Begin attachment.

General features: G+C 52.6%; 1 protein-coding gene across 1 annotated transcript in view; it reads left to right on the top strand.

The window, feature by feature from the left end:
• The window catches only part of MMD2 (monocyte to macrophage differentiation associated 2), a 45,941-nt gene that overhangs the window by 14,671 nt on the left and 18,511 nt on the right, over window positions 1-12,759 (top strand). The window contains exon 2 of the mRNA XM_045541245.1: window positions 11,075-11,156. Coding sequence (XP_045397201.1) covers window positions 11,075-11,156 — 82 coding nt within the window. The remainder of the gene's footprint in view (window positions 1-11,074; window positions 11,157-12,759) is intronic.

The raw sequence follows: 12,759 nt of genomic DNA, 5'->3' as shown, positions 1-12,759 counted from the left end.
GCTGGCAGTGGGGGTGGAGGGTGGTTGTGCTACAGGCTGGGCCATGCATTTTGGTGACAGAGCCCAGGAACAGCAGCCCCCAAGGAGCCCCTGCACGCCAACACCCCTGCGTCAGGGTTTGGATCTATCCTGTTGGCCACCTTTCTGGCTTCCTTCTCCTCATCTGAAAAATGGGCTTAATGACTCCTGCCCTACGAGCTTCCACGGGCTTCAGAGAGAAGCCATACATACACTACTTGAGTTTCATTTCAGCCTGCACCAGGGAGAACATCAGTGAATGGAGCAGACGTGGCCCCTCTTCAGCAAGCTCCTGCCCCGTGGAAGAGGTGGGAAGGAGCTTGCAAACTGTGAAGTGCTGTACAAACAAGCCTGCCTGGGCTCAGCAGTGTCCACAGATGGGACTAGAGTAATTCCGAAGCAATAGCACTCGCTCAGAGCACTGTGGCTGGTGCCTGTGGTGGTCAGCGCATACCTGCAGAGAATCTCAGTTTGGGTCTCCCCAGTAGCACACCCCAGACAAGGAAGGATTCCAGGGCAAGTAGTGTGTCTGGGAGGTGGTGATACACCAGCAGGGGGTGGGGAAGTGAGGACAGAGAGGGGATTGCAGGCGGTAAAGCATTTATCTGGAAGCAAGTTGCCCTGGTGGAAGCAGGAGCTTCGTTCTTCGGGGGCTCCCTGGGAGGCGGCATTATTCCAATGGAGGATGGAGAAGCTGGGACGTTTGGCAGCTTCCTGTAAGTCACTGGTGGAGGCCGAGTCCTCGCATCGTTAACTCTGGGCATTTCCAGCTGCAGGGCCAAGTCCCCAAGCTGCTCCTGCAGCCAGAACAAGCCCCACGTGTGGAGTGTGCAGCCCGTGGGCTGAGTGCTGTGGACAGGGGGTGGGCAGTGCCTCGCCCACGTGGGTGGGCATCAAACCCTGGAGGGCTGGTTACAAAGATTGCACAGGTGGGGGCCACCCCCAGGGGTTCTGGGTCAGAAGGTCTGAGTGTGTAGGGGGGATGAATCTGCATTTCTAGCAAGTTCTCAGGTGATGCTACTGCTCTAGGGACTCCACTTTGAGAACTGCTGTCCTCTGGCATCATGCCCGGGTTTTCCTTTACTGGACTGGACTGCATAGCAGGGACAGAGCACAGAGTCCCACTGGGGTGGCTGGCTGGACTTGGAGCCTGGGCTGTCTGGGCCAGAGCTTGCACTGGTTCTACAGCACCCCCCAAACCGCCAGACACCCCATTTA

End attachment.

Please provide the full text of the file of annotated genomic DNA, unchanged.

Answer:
General features: G+C 52.6%; 1 protein-coding gene across 1 annotated transcript in view; it reads left to right on the top strand.

The window, feature by feature from the left end:
• The window catches only part of MMD2 (monocyte to macrophage differentiation associated 2), a 45,941-nt gene that overhangs the window by 14,671 nt on the left and 18,511 nt on the right, over window positions 1-12,759 (top strand). The window contains exon 2 of the mRNA XM_045541245.1: window positions 11,075-11,156. Coding sequence (XP_045397201.1) covers window positions 11,075-11,156 — 82 coding nt within the window. The remainder of the gene's footprint in view (window positions 1-11,074; window positions 11,157-12,759) is intronic.

The raw sequence follows: 12,759 nt of genomic DNA, 5'->3' as shown, positions 1-12,759 counted from the left end.
GCTGGCAGTGGGGGTGGAGGGTGGTTGTGCTACAGGCTGGGCCATGCATTTTGGTGACAGAGCCCAGGAACAGCAGCCCCCAAGGAGCCCCTGCACGCCAACACCCCTGCGTCAGGGTTTGGATCTATCCTGTTGGCCACCTTTCTGGCTTCCTTCTCCTCATCTGAAAAATGGGCTTAATGACTCCTGCCCTACGAGCTTCCACGGGCTTCAGAGAGAAGCCATACATACACTACTTGAGTTTCATTTCAGCCTGCACCAGGGAGAACATCAGTGAATGGAGCAGACGTGGCCCCTCTTCAGCAAGCTCCTGCCCCGTGGAAGAGGTGGGAAGGAGCTTGCAAACTGTGAAGTGCTGTACAAACAAGCCTGCCTGGGCTCAGCAGTGTCCACAGATGGGACTAGAGTAATTCCGAAGCAATAGCACTCGCTCAGAGCACTGTGGCTGGTGCCTGTGGTGGTCAGCGCATACCTGCAGAGAATCTCAGTTTGGGTCTCCCCAGTAGCACACCCCAGACAAGGAAGGATTCCAGGGCAAGTAGTGTGTCTGGGAGGTGGTGATACACCAGCAGGGGGTGGGGAAGTGAGGACAGAGAGGGGATTGCAGGCGGTAAAGCATTTATCTGGAAGCAAGTTGCCCTGGTGGAAGCAGGAGCTTCGTTCTTCGGGGGCTCCCTGGGAGGCGGCATTATTCCAATGGAGGATGGAGAAGCTGGGACGTTTGGCAGCTTCCTGTAAGTCACTGGTGGAGGCCGAGTCCTCGCATCGTTAACTCTGGGCATTTCCAGCTGCAGGGCCAAGTCCCCAAGCTGCTCCTGCAGCCAGAACAAGCCCCACGTGTGGAGTGTGCAGCCCGTGGGCTGAGTGCTGTGGACAGGGGGTGGGCAGTGCCTCGCCCACGTGGGTGGGCATCAAACCCTGGAGGGCTGGTTACAAAGATTGCACAGGTGGGGGCCACCCCCAGGGGTTCTGGGTCAGAAGGTCTGAGTGTGTAGGGGGGATGAATCTGCATTTCTAGCAAGTTCTCAGGTGATGCTACTGCTCTAGGGACTCCACTTTGAGAACTGCTGTCCTCTGGCATCATGCCCGGGTTTTCCTTTACTGGACTGGACTGCATAGCAGGGACAGAGCACAGAGTCCCACTGGGGTGGCTGGCTGGACTTGGAGCCTGGGCTGTCTGGGCCAGAGCTTGCACTGGTTCTACAGCACCCCCCAAACCGCCAGACACCCCATTTA